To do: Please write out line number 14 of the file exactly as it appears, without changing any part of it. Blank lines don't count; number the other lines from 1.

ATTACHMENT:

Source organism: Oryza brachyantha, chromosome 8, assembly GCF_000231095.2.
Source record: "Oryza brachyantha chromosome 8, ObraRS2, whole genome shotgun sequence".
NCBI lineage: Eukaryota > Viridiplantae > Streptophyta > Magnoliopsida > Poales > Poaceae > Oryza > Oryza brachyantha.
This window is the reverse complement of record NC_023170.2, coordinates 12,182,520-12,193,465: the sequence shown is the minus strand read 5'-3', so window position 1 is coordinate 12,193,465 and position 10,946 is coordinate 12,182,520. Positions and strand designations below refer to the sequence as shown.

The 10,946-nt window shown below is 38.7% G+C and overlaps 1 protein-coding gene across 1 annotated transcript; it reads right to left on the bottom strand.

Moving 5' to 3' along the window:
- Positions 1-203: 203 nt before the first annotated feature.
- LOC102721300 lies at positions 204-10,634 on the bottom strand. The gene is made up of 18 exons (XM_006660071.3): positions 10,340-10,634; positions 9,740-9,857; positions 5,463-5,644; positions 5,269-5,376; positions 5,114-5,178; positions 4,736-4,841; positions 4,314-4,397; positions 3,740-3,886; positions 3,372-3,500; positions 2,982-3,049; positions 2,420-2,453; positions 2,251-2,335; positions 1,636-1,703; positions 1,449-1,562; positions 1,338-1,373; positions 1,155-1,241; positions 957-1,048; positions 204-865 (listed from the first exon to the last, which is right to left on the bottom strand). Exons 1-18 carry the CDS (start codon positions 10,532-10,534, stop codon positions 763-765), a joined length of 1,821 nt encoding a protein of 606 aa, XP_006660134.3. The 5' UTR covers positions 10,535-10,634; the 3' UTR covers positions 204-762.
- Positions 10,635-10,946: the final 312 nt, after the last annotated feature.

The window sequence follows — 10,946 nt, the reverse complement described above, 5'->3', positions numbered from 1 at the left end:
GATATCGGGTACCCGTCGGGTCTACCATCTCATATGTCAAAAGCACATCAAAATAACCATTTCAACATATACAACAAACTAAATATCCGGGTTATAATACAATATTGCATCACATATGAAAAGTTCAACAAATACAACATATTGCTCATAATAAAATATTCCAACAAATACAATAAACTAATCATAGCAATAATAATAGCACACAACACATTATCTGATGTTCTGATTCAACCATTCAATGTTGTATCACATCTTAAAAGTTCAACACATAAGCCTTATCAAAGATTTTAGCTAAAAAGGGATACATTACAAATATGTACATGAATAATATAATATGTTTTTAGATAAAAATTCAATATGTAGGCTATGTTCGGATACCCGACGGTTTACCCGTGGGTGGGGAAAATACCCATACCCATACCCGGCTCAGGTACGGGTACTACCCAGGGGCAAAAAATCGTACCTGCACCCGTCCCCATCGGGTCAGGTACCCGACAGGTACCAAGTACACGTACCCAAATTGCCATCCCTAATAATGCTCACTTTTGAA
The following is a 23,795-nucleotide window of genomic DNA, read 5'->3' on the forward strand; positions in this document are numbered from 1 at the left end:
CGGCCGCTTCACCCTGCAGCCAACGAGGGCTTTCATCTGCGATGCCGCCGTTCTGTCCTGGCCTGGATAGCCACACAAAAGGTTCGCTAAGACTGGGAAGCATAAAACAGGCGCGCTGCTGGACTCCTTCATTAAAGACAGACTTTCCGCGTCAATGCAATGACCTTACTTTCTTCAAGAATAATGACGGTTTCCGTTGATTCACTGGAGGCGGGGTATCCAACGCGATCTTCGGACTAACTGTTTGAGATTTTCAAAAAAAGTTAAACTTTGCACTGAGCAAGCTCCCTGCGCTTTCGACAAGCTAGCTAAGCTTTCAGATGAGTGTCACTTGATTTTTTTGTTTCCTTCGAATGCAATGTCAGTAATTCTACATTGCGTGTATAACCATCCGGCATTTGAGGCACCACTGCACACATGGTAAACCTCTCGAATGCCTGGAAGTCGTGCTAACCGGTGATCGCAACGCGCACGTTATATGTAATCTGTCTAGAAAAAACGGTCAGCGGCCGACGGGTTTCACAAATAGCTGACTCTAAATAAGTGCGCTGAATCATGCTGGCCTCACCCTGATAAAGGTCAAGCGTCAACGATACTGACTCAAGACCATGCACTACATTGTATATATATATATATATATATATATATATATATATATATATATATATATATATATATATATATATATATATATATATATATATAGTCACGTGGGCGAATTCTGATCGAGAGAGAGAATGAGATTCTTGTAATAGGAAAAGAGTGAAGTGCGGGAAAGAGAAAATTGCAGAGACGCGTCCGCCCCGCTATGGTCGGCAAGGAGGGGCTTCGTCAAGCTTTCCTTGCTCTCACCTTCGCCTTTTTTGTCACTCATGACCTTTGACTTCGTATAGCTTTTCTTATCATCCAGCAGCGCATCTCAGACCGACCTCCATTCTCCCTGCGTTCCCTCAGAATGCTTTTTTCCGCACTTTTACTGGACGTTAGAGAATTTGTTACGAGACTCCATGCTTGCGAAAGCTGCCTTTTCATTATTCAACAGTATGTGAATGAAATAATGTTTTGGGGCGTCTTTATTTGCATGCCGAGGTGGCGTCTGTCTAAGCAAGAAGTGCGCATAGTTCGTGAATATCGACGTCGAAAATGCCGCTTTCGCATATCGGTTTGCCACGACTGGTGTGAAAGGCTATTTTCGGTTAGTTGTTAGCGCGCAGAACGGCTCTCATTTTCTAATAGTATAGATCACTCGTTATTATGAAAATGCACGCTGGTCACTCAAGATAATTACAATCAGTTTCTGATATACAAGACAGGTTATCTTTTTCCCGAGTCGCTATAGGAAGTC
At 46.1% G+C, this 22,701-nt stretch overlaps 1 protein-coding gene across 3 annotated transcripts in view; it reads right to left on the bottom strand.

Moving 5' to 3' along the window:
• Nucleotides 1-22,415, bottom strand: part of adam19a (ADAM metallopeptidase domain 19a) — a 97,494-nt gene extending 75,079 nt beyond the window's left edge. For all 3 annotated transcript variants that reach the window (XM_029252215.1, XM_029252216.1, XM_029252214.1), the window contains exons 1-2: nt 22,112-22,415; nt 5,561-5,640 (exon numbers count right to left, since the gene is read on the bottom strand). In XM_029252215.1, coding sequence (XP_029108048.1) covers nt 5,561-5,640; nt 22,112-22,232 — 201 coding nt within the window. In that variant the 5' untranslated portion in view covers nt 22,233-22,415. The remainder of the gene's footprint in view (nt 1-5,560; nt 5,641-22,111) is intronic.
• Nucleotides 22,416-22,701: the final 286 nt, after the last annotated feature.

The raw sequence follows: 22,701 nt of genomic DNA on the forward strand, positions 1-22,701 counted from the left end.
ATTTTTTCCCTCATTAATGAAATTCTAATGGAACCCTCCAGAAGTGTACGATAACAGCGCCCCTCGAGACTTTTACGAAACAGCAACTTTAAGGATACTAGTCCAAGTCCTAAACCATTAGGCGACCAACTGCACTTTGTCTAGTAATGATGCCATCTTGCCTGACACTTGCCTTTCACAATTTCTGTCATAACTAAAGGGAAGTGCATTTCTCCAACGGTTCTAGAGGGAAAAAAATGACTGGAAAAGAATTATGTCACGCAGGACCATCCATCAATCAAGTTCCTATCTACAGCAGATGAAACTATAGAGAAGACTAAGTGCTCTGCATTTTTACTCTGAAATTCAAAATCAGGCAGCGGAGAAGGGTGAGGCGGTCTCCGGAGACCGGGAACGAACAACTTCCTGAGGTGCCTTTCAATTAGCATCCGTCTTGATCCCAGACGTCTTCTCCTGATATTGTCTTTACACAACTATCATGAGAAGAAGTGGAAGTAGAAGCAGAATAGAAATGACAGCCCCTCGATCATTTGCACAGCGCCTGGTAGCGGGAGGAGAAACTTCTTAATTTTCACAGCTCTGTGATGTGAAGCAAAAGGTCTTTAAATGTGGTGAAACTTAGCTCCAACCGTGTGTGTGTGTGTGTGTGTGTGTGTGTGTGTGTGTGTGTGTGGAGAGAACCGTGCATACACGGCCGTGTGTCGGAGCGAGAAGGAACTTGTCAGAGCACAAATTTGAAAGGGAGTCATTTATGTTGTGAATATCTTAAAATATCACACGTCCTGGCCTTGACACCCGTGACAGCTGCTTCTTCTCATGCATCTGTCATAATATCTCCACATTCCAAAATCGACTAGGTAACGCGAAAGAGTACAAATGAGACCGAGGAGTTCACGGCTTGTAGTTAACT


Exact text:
At 46.1% G+C, this 22,701-nt stretch overlaps 1 protein-coding gene across 3 annotated transcripts in view; it reads right to left on the bottom strand.